Soulfly - _Dark Ages_
(Roadrunner Records, 2005)
by: Jackie Smit (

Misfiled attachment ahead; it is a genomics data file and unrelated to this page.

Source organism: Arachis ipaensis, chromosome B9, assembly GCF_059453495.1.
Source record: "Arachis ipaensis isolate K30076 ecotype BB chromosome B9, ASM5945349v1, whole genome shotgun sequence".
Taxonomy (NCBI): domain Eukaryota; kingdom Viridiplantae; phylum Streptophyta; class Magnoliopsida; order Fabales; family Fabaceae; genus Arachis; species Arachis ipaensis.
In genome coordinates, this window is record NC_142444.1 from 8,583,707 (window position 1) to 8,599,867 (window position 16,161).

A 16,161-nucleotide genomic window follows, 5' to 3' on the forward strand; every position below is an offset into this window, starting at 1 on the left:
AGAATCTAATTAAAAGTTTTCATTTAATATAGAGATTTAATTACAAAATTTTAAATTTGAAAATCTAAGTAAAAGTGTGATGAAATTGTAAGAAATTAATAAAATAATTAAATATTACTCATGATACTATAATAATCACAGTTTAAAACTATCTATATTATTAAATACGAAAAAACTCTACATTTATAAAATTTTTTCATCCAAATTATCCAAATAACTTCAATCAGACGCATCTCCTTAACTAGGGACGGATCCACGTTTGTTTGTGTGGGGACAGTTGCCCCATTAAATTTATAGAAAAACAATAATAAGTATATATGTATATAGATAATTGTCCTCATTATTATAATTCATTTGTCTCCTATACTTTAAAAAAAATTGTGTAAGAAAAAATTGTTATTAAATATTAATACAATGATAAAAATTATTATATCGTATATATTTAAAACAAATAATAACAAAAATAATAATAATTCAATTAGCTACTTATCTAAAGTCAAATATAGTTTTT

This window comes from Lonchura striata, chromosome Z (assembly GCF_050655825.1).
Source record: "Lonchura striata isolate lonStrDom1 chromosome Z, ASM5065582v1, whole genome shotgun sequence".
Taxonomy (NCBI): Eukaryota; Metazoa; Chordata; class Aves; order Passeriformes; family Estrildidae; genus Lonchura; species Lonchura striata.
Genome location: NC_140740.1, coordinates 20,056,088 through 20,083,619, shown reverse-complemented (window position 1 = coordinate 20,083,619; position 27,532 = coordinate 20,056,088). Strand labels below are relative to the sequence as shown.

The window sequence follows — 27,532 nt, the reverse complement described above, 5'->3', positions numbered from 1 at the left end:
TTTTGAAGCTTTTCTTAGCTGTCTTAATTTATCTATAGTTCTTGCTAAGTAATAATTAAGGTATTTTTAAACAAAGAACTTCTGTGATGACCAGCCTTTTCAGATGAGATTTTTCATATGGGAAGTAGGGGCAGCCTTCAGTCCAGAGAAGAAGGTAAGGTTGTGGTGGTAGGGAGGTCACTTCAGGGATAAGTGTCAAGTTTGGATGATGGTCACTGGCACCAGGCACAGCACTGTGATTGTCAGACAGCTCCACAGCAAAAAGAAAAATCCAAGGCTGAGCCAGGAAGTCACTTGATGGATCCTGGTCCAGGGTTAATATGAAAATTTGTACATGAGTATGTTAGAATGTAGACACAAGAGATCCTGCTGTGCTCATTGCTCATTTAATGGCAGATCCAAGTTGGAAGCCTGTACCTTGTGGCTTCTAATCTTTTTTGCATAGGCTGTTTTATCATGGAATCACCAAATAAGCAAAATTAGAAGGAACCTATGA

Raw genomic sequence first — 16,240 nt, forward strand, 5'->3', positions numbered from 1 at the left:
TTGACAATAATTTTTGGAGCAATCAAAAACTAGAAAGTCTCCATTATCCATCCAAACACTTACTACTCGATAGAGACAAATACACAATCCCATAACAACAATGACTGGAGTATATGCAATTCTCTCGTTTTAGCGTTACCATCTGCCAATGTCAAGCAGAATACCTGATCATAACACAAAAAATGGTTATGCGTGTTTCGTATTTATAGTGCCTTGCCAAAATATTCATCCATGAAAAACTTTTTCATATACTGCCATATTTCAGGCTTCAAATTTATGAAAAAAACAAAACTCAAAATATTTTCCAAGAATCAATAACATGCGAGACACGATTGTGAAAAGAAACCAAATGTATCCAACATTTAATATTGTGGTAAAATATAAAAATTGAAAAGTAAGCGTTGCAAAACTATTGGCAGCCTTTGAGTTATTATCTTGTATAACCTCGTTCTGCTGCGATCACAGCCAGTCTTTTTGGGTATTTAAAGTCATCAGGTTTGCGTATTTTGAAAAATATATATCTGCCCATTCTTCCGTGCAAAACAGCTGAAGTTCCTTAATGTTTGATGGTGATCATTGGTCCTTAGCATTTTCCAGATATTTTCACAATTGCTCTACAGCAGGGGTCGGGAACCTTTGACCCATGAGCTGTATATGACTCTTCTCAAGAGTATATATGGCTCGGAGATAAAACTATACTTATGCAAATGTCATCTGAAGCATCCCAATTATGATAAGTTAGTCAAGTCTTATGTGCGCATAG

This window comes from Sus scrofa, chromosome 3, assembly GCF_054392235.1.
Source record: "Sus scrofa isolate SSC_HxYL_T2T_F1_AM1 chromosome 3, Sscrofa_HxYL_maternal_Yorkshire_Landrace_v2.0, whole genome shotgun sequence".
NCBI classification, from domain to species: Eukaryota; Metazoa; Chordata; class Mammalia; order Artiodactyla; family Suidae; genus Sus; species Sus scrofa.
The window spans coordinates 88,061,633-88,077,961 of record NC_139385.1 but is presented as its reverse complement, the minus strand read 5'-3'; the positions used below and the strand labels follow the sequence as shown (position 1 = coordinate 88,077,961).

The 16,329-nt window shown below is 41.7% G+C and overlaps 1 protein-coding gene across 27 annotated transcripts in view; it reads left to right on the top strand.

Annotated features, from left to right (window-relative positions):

As of this moment, Soulfly are a collective Gunnery Sergeant Hartman, and I am a quivering, embarassed Private Pile. Perhaps I tempted fate (in a good way, as it turns out) by pointing to the inherent failure and subsequent disappointment that has dogged Max Cavalera's career post-Sepultura when I reviewed Marc Rizzo's stunning solo effort -- and, if only to placate myself, I was almost certainly not alone in my thinking. A large chunk of Cavalera's disciples had indulged in and even admired the diminutive growler's desire to explore the tribal musings of his native country on _Roots_, but by the time the dust had begun to settle on the acrimonious split with the band that made him famous, and the first Soulfly record dropped on an expectant public, the idea had already come dangerously close to wearing itself out. Steadfast in his determination to "keep it real" however, Max followed underachievement with more of the same, essentially repeating himself for an additional four consecutive albums, which in many ways makes the unexpected turn that _Dark Ages_ has taken all the more sweet.That being said, it would be nothing short of sheer folly to brand Soulfly's fifth full-length a return to form; at least in the sense that it doesn't directly retread the familiar ground covered by the likes of _Arise_, _Chaos AD_ and _Point Blank_, as some have claimed. Instead, the album oscilates comfortably between all three, going from thrashy ("Arise Again"), to mid-tempo stomp ("Babylon"), to a combination of both fused into a full-on industrial assault ("Riot Starter"). Max's love for world music is ever present as well, but under the expert eye of Terry Date, it all seems more subdued and ultimately considerably more effective.There's a genuine sense of renewed vigor that courses through even softer numbers like the self-titled track that rounds out the fifteen-song collection, but _Dark Ages_ is not without its flaws. In an ironic twist, Cavallera pitches us a curveball on "Innerspirit" that is desperately off the mark; combining the tedium of the Soulfly of yore with an agonizingly mismatched bout of clean singing. It's the album's flakiest moment, and unfortunately not the only instance where the band tread water. Yet, for its brief spurts of inconsistency, there's a wealth of outstanding material on _Dark Ages_; not quite the complete resurrection of the genius that spawned _Beneath the Remains_, but most definitely several strides in the right direction.
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